Wednesday, December 27, 2006

"Friday Night Lights" Marathon

When will it air? Fridays? Nope. Tuesdays, where it aired for most of the fall? Nope. Mondays, where it did better when thrown onto the schedule than the flailing "Studio 60 On The Sunset Strip?" Nope. It's gonna air tonight, Wednesday, the show's new home when original episodes air in January. Gee, I'm sure it'll trounce "American Idol." NBC is showing three episodes tonight and if you're looking for a quick and easy way to catch up without spending money on iTunes, start here. The show has remained terrific and really delivered on the promise of it's pilot with a fun, soap-y drama filled with terrific actors and a sly sense of humor.Like "American Dreams," it tackles adult issues in a way the whole family can watch together and it has more depictions of genuine faith and church-going than any show on TV other than the super-wholesome "7th Heaven." If "FNL" actually survives, it will rank with "Hill Street Blues" as one of those shows that aired on virtually every night of the week before clicking. But I do't think that will happen unless it finally moves to Friday and airs in the spring only without repeats, a la "24." Oh, and "FNL" continues to get attention on everyone's best of the year lists, now including USA Today. (They're right about Rosie and "The View," too.)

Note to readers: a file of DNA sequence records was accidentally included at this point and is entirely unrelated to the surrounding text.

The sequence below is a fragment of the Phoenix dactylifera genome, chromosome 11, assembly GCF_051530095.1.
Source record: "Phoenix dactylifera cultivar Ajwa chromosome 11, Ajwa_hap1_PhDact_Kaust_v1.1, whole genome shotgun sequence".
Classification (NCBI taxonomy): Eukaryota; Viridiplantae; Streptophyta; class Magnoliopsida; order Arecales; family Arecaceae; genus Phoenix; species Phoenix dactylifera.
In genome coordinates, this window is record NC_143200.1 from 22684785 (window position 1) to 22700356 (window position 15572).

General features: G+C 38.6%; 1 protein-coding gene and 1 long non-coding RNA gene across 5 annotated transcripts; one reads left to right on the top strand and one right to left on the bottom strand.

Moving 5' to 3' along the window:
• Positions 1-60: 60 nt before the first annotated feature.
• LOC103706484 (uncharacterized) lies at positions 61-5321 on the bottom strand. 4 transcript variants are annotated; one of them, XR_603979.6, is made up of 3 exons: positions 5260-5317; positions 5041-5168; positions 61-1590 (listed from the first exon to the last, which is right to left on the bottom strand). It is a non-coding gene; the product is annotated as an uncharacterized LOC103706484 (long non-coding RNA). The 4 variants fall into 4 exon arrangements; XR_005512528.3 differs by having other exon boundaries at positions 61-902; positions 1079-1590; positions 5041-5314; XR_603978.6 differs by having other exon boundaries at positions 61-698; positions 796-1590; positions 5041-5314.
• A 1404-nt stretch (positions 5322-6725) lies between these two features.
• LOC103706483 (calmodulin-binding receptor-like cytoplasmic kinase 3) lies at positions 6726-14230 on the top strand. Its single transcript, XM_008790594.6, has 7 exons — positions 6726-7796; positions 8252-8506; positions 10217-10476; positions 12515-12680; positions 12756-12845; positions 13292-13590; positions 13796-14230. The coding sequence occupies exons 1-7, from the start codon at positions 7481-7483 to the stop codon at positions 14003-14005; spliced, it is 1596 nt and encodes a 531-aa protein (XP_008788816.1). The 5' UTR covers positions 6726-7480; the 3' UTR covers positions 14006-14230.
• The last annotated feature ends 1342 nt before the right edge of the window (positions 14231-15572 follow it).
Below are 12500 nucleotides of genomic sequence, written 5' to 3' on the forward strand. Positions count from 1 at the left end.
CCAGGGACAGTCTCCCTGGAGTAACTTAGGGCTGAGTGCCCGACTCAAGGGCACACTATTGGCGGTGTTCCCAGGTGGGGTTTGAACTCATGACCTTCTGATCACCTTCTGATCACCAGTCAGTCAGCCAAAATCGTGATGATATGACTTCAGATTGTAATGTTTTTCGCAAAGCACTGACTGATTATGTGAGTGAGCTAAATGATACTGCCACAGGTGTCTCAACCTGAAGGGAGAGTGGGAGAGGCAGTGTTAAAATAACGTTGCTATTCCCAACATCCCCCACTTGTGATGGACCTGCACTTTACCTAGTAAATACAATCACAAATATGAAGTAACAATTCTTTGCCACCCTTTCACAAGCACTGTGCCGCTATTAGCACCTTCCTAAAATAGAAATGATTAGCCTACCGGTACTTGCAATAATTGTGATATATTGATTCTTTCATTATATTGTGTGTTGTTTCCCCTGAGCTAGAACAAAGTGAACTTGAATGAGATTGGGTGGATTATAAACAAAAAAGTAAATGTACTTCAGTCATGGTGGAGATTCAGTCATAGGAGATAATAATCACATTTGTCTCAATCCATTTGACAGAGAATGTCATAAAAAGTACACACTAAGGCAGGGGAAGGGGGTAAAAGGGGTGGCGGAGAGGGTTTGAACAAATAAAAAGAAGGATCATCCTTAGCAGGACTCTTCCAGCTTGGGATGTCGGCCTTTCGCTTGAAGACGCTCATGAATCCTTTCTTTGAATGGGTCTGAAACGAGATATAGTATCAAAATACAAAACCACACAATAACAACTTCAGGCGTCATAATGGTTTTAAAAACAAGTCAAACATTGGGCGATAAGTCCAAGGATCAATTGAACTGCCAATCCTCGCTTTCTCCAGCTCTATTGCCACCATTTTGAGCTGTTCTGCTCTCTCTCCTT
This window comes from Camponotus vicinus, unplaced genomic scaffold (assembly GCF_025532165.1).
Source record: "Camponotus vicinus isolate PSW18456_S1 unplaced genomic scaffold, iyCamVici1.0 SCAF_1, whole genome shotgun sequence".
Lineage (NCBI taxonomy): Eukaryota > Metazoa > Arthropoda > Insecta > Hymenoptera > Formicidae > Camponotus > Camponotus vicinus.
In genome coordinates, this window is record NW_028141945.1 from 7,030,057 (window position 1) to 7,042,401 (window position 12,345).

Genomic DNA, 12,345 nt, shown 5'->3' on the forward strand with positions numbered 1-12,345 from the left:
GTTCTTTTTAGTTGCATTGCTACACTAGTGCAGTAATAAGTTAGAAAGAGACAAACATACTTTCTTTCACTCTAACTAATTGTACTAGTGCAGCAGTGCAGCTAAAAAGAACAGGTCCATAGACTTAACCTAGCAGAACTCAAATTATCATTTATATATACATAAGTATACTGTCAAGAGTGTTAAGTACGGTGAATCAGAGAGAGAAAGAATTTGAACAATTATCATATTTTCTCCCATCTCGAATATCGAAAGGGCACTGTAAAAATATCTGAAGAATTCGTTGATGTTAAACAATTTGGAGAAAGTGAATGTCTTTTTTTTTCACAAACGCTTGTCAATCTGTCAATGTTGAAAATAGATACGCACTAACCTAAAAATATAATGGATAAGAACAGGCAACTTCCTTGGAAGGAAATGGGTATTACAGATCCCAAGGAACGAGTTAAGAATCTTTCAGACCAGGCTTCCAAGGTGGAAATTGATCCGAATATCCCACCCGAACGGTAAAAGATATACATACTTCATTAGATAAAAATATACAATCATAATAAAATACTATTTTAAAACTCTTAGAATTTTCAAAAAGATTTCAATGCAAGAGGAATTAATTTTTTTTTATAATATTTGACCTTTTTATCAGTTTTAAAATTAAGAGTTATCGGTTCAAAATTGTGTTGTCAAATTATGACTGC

Anonymous said...

hey...Studio 60 is on Mondays, not Sundays.

Michael in New York said...

Whoops, thanks for the correction on my typo. That's what I get for writing something and then dashing out the door. I got suckered into watching another episode of Studio 60 because Mike Lupica insisted the Christmas episode was one of the best hours of TV ever. It was everything I expected and less -- pretentious, solemn, tiresome, well-acted and intelligently written but hopelessly annoyingly noble. I had similar problems with Sports Night. I think Sorkin's style was ONLY suitable for a show about the Presidency. I strongly suggest he do a show about the Supreme Court and its clerks next. He'll get to tackle the issues of the day, give long-winded speeches, have sexy young clerks and it will all be perfectly justified. The low-point of the Studio 60 show was the back-patting, maudlin inclusion of musicians from New Orleans. I lvoe that they were spotlighted and their Christmas carol was great jazz, but the way it was done was just unbearable in its heart-tugging smugness.